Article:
Creed is a surname: that of Rocky Balboa’s most famous opponent from Rockys I through IV, when Carl Weathers’s character Apollo was killed off, and now that of his son Adonis (Michael B. Jordan). Adonis Creed is a new challenger, a new hero – a new Rocky, essentially – with his father’s legacy fixed heavy on his shoulders.
Creed’s also a noun, of course, meaning a system of beliefs, a set of rules to abide by. This seventh film in the Rocky series sticks to the creed they all do: it knows how well the formula works, what’s needed to reinvigorate it, and gets the whole apparatus pumping as well here as it has in a generation.
It helps to have a reliable trainer putting both Adonis and his movie through their paces – none other than that old prize pony Sylvester Stallone himself. It’s the first film in the series which Sly’s neither written nor directed. But his actor-for-hire status translates into a compelling lack of vanity on screen.
It’s one of his best performances – worlds away from the grimacing heroics of the Expendables franchise. Life for Rocky, a widower in declining health, has come full circle, and he finds himself essentially occupying the function of Burgess Meredith from the first three films: ringside vaseline application, with some salty wisdom and pathos thrown in.
The opening stretches of the film bide their time, and then some. You could be forgiven for wanting to hustle it into the ring and stop gabbing so much. There’s a Los Angeles prologue with young Adonis (Alex Henderson), scenes with his stepmother (Phylicia Rashad), and then grown Adonis – Donnie to his friends – ups sticks to Philadelphia, once he’s decided to bin an office job and get serious about prize-fighting.
Rocky, his father’s old nemesis, takes some talking round before agreeing to help Donnie train. New neighbour Bianca (Tessa Thompson), a fiery R&B artist pumping out sounds downstairs, also needs significant persuasion before agreeing to date him. This adds up to a lot of talking, around or otherwise, and almost a full hour of glum preamble. It makes you nervous.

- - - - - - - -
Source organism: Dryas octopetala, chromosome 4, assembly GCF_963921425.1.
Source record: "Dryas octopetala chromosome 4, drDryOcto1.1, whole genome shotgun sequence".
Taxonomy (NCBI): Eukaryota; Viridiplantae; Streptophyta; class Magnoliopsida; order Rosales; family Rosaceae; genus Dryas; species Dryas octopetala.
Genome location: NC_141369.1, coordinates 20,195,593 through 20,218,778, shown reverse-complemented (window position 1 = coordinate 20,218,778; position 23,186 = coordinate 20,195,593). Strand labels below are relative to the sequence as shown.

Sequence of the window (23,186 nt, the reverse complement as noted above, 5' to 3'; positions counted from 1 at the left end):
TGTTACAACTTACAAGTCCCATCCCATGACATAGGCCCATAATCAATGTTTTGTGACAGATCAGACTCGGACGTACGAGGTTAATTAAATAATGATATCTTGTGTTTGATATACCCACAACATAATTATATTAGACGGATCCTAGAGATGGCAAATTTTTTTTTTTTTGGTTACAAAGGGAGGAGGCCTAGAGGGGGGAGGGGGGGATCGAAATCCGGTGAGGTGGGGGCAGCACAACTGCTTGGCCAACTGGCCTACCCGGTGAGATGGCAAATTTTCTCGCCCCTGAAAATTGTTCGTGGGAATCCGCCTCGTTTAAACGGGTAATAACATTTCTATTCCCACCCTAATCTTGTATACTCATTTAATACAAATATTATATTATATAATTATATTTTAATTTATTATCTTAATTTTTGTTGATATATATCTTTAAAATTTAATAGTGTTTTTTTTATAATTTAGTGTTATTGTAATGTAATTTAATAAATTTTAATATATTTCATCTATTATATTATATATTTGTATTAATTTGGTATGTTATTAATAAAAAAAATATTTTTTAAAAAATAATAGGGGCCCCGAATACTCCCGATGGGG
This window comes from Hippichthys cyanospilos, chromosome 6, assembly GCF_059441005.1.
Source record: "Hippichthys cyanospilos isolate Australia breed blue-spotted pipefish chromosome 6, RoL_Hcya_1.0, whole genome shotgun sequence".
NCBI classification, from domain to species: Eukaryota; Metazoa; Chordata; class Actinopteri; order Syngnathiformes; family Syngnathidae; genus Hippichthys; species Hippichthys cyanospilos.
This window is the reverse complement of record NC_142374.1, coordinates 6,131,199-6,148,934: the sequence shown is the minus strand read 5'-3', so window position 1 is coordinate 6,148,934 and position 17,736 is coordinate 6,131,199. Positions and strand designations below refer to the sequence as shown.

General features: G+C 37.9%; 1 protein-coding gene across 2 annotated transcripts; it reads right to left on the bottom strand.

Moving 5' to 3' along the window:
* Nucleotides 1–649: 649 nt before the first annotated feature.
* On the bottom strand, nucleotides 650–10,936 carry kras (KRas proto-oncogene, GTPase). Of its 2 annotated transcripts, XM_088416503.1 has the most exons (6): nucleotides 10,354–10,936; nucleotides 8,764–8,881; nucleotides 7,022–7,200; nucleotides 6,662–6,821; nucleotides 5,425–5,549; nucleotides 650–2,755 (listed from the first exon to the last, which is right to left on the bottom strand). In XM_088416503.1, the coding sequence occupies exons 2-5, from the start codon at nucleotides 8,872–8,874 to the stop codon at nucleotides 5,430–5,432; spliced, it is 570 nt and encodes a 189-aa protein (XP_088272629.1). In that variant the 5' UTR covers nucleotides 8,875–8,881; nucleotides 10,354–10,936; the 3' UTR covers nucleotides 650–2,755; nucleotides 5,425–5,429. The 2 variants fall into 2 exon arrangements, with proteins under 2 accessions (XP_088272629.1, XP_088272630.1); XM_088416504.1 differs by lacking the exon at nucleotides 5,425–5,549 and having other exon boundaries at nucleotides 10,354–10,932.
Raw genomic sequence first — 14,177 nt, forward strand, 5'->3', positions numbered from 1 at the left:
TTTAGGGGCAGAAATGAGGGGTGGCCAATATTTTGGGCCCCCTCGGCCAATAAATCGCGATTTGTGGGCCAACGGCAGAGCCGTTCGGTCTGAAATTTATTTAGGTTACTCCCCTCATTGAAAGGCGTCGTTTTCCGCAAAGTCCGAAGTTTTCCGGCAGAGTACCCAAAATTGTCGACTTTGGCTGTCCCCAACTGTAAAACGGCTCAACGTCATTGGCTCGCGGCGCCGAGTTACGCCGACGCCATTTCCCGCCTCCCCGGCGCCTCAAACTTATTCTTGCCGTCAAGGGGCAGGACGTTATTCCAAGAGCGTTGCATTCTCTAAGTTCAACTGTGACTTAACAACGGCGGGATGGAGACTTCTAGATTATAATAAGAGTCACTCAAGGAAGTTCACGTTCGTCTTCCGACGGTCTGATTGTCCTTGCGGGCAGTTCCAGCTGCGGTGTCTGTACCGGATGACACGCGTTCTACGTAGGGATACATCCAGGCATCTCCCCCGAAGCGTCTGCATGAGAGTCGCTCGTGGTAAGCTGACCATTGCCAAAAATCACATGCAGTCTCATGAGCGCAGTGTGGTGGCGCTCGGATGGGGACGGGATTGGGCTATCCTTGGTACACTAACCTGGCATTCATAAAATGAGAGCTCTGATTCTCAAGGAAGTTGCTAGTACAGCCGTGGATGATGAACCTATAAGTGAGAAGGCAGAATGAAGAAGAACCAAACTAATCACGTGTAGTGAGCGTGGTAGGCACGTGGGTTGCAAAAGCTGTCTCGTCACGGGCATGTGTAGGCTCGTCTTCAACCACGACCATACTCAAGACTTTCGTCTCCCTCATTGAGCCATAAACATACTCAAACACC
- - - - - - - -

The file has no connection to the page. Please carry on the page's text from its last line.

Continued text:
Writer-director Ryan Coogler made a belter – if a necessary downer – of a debut with 2013’s Fruitvale Station, about the killing of 22-year-old Oscar Grant by Californian transport police. By porting his leading man over directly, he gives this film’s far superior second half a cathartic oomph, or redemptive life drive.
Things wake up from the first training montage, thanks to Coogler’s punchy editing and hip-hop showmanship: it’s one of three such sequences, all flatly impossible to resist. Though the script is structured around just two set-piece fights, they burst into your consciousness with such vigour, colour and clout those first-half nerves are dispelled, and in the nick of time.
The first match, between Donnie and a strutting blowhard called Stuntman (super-middleweight champ Andre Ward) is the film’s galvanising knockout. The opening round is all done in one take, circling around the also-circling fighters. This currently-in-vogue trick, seized upon most famously by Birdman, will soon start feeling too gimmicky by half, but it has very specific value and impact in the context of sport: you feel the winding effect of every lunge and swing on the stamina of the players.
A palpable endurance test, it’s as close to real as staged boxing in cinema can get, and certainly a massive upgrade on the negligible Southpaw.
The climax, a much-hyped showdown with “Pretty” Ricky Conlan – great, unforced work from Liverpudlian pugilist Tony Bellew – is a more protracted, round-by-round affair, owing a lot (including the way the decision falls) to Rocky endings past. Coogler serves it up with muscle and commitment: you suspect he spent as long cutting this one sequence together as the entire first hour.
Jordan really comes into his own, too, supplying a grit and intuition in the ring that pulls us into Donnie as a character better – despite Thompson’s helpfully snappy support – than anything he’s doing outside it. For the real emotional pay-off, though, there’s a gem of a coda, involving Philly’s famous Rocky steps, and a guy climbing them whose legs aren’t as nimble as they used to be.
Like the 69-year-old Stallone hoisting his frame gingerly into play, Creed takes a while to move. But by the end, it’s genuinely moving.